About two years ago, Lytro announced that the Immerge camera would enable future volumetric VR productions in cinematic quality and with Six Degrees of Freedom (6DoF) -- since then, to our knowledge, only two demo films have been produced and camera development continues. The form factor has changed considerably, instead of being a sphere, it is now conceived as a large-area camera array mounted on a little cart, all in all almost as tall as a man. A 360° recording is therefore not possible any more, but the setup has to be rotated. With the current version Immerge 2.0, which was recently presented to an American VR blog, the array covers an angle of view of 120° thanks to alternating camera rows looking in different directions (see illustration), so three consecutive shots have to be taken in order to obtain a full spherical image.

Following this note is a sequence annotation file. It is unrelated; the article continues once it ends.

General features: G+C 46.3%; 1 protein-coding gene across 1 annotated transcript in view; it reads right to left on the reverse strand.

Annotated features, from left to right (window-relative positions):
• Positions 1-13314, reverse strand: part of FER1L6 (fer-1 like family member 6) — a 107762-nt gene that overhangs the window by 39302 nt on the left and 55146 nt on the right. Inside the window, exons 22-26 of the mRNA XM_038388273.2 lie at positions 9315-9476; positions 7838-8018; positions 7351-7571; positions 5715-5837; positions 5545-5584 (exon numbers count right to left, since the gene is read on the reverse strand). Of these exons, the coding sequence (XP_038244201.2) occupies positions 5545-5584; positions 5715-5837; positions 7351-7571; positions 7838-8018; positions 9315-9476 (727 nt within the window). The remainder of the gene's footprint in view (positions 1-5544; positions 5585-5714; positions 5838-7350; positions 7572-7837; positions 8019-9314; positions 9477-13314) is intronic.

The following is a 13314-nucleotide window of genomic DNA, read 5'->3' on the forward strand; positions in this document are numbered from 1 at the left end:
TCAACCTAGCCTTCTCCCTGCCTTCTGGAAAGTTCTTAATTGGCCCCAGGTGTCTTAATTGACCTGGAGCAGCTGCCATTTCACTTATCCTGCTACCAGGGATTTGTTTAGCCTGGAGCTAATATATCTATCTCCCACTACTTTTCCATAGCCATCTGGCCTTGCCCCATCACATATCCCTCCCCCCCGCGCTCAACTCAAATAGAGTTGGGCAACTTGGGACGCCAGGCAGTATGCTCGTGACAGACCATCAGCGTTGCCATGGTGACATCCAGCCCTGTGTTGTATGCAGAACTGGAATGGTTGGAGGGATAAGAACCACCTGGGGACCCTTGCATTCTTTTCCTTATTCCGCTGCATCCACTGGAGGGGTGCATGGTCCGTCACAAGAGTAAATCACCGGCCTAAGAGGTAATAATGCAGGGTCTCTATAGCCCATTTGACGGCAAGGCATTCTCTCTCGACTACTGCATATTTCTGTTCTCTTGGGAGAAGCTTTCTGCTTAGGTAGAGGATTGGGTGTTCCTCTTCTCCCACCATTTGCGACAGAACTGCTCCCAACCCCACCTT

Improvements seem have been made to the software, so that a higher-quality image is calculated from the light field data than before. Per eye can be exported to 5K, in theory even 10K would be possible, but there is no VR headset in sight to be able to display such a resolution; even 4K per eye is currently hardly a HMD.
The Immerge still does not appear to be directly ready for the market, and there are even fewer technical details at the manufacturer than at the start. A further demo video will be released in the first quarter of 2018. Unfortunately, there is also nothing to be read at Lytro about the IBC teasered, smaller lightfield video camera in Amsterdam.